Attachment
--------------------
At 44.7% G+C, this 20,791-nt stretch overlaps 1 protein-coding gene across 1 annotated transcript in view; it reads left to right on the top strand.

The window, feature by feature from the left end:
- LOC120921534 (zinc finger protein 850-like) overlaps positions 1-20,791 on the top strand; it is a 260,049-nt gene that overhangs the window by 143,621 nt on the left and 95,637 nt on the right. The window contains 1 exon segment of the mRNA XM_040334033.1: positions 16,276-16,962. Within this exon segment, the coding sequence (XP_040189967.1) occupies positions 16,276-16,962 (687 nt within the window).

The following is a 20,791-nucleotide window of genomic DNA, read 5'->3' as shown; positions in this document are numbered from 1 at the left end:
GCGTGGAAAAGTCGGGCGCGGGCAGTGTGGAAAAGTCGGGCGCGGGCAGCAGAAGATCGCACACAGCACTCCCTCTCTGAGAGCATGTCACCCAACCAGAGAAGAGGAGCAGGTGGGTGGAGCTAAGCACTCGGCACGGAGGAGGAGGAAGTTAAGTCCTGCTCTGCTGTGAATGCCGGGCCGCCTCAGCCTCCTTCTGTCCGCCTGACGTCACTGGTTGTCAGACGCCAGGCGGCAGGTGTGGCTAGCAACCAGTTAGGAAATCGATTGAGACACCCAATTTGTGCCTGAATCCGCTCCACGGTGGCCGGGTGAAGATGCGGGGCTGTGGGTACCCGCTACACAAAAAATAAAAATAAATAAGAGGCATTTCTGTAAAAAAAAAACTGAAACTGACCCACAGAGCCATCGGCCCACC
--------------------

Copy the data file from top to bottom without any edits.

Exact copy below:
At 44.7% G+C, this 20,791-nt stretch overlaps 1 protein-coding gene across 1 annotated transcript in view; it reads left to right on the top strand.

The window, feature by feature from the left end:
- LOC120921534 (zinc finger protein 850-like) overlaps positions 1-20,791 on the top strand; it is a 260,049-nt gene that overhangs the window by 143,621 nt on the left and 95,637 nt on the right. The window contains 1 exon segment of the mRNA XM_040334033.1: positions 16,276-16,962. Within this exon segment, the coding sequence (XP_040189967.1) occupies positions 16,276-16,962 (687 nt within the window).

The following is a 20,791-nucleotide window of genomic DNA, read 5'->3' as shown; positions in this document are numbered from 1 at the left end:
GCGTGGAAAAGTCGGGCGCGGGCAGTGTGGAAAAGTCGGGCGCGGGCAGCAGAAGATCGCACACAGCACTCCCTCTCTGAGAGCATGTCACCCAACCAGAGAAGAGGAGCAGGTGGGTGGAGCTAAGCACTCGGCACGGAGGAGGAGGAAGTTAAGTCCTGCTCTGCTGTGAATGCCGGGCCGCCTCAGCCTCCTTCTGTCCGCCTGACGTCACTGGTTGTCAGACGCCAGGCGGCAGGTGTGGCTAGCAACCAGTTAGGAAATCGATTGAGACACCCAATTTGTGCCTGAATCCGCTCCACGGTGGCCGGGTGAAGATGCGGGGCTGTGGGTACCCGCTACACAAAAAATAAAAATAAATAAGAGGCATTTCTGTAAAAAAAAAACTGAAACTGACCCACAGAGCCATCGGCCCACC